Working with the motor sector in the last few weeks since the EU Referendum, we have noticed a growing interest in relation to vehicle sales. Is this an economic indicator? Potentially, Yes!
Following our research as a firm we are finding a consistent picture across Southern England. Is this consistent nationwide? Is our survey across single and multi-dealerships representative? In due course the numbers from the Society of Motor Manufacturers and Trader #SMMT will tell us.
We looked at the four week period running up to the Referendum and the four week period since, comparing that information with the same eight weeks in 2015. The results showed that there was, broadly, a ‘quieter’ spell for the two weeks either side of the referendum. However this needs to be seen against a background of higher sales in 2016 than in 2015 before the Referendum and a perceived recovery in sales after the referendum.
In a recent article on Automotive Management Online, our own findings appear to be widespread. There was strong demand for new cars during the first six months of 2016, even reaching record levels, however by the end of June, registrations fell 3.4% with 0.8% of those in June.
Brexit to blame?
Some experts in the industry have put Brexit to blame for the recent sluggish retail sales, something that has recently echoed in the retail industry as a whole, with some sources saying retail is at its lowest ebb for 21 years.
For the motor trade, specifically, consumer confidence is a big player. After a house purchase, buying a car is considered to be the second biggest purchase people make during their lifetime, so is generally considered a key indicator for the economy as a whole. Aside from vehicle sales, house prices have fallen 1% following the Brexit vote – the first time in five months. Whilst this cannot be directly linked to Brexit alone, there have been other factors affecting the property sector – changes on Buy to Let, SDLT, tightened lending criteria to highlight only three, and with the Bank of England’s recent decision to cut interest rates to a record low of 0.25% this could also affect housing transactions and house prices.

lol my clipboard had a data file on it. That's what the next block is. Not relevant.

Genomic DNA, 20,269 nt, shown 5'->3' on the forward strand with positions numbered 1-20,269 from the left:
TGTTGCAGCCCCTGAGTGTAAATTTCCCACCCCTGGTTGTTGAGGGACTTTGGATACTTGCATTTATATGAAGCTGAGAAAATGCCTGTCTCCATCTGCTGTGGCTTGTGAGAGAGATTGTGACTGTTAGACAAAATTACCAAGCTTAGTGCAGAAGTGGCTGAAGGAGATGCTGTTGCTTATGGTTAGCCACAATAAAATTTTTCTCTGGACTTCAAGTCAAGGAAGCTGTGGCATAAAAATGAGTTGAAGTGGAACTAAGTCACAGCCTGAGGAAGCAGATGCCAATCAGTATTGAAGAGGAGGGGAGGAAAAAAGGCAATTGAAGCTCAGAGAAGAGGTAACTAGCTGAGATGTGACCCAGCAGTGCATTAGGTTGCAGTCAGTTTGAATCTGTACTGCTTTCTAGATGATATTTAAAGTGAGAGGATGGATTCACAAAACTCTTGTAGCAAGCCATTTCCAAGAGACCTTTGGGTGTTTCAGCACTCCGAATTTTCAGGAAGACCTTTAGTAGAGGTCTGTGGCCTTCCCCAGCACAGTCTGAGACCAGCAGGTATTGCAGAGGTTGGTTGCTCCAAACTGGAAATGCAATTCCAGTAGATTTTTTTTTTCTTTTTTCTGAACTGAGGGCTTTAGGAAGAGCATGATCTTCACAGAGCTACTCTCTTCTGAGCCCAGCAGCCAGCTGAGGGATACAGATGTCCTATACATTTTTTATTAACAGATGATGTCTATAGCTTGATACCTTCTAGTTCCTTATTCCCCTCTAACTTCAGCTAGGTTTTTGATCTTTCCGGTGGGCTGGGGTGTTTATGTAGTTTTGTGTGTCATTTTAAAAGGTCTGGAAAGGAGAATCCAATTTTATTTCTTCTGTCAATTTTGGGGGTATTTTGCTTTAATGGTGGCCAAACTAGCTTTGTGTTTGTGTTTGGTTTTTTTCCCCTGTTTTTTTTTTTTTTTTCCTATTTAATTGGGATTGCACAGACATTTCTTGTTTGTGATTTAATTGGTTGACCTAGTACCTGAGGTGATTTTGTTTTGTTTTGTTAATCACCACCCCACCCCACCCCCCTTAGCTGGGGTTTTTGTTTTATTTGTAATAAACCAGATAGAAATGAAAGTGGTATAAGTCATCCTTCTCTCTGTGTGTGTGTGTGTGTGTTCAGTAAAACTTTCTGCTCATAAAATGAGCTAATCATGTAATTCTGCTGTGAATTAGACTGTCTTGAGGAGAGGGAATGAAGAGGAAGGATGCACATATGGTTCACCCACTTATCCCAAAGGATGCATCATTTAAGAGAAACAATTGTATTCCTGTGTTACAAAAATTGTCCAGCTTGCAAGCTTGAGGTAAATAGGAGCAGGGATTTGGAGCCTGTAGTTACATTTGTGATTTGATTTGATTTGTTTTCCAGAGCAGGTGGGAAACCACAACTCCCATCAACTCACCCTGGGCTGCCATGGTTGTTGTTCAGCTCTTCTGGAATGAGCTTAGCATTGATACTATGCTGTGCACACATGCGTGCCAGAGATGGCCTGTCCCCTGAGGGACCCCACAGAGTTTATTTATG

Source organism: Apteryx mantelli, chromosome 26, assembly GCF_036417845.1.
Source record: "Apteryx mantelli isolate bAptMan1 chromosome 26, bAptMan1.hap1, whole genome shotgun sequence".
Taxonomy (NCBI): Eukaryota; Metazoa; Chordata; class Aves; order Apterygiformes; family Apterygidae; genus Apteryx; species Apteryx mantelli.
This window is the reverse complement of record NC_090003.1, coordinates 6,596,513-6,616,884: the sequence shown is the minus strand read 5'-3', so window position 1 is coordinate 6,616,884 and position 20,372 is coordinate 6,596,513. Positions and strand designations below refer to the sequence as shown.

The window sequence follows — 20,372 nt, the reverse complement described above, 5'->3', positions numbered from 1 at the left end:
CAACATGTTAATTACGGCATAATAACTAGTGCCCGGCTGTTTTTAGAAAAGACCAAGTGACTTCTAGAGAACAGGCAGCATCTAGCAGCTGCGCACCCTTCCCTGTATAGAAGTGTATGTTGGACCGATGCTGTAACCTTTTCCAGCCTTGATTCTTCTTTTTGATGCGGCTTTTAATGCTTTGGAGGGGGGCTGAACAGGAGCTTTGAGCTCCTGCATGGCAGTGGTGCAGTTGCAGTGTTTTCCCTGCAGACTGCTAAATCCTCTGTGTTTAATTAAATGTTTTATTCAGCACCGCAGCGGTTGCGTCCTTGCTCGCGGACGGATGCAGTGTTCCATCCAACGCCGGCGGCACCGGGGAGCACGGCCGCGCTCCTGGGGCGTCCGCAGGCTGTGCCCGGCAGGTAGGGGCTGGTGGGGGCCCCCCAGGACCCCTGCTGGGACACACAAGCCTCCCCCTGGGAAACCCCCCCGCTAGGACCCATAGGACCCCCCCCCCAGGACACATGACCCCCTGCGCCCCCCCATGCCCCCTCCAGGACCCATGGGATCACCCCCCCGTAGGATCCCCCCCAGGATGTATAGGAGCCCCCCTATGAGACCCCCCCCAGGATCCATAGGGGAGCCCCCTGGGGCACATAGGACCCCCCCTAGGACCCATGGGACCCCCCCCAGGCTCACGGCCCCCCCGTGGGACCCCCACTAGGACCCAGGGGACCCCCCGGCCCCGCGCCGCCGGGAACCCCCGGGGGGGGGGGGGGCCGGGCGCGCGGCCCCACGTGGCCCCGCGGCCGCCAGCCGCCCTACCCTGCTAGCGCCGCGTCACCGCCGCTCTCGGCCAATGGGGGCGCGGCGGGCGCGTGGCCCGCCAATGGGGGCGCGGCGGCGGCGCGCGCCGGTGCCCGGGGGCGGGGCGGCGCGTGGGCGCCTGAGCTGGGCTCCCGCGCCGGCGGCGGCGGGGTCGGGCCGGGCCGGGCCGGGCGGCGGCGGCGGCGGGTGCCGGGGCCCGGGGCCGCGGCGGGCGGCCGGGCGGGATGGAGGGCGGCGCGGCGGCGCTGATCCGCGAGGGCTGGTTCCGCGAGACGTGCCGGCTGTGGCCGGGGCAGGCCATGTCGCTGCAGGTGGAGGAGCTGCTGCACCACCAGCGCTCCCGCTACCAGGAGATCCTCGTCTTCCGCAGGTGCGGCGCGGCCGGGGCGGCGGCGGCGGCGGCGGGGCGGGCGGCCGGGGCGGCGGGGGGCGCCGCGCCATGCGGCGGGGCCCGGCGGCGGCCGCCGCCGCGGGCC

Righting consumer confidence
Importantly, for vehicle sales, registrations grew for 43 consecutive months before experiencing the decline in June 2016. July’s month end sales have also showed a lag in demand, but, again, it is too early to tell if this is down to Brexit alone. Car deliveries occur several weeks after purchase decisions, so there is likely to be a delay in the recording of sudden changes in demand. On the positive there is the “66” plate looming, whilst in looking for reasons for sluggish car sales there is also the recent “emissions issues” to take in to account which may have delayed purchasing decisions.
However, going forward undoubtedly there will potentially be higher costs of vehicles and their spare parts which do link to Brexit. The cost of the vehicle itself is likely to increase as the value of sterling has fallen. Approximately a million cars and associated parts are imported from the EU every year, so these costs are likely to increase with a weaker pound. Plus, items such as tyres are oil-based, and oil prices are in dollars – a further disadvantage with a falling currency – good for exports, but less so for imports.
According to one of our own sources here at Wilkins Kennedy, a sales reduction is possible but it will depend on the offers available from manufacturers. There is a large stock of new and used cars in the UK. So, whilst sales may not drop margins will be impacted – particularly for UK dealers who buy in Euros.
Motor traders will have no choice but to pass additional costs on to their customers if they are to continue making the same profits. It will also be up to the Treasury and the Bank of England, along with the dealers themselves, to stimulate demand within the economy
Importantly, we can talk ourselves in to a down turn – needlessly. There are doubtless challenges ahead, but also tremendous opportunities. For the car buyer potentially a good deal to be had, for the car dealerships ongoing business and possibly the passing of any squeeze on margins back to the manufacturers.
Whilst there are fears that Brexit is keeping consumer confidence low, there is considerable hope and opportunity on the horizon. Car sales for 2016 overall have increased on the figures for 2015 and despite stalling figures in July month end, sales still rose 0.06% year on year thanks to a rise in demand for fleet vehicles. So, in essence, whilst there is a slight stalling, there are no over-riding concerns at the moment.
It is also very early to be predicting the consequences of Britain’s exit from the EU and only time will tell if these tell-tale signs of Brexit and consumer confidence are here to stay. If you are in the motor trade and have any queries as to how Brexit might affect you, Wilkins Kennedy can help – contact us to find out more.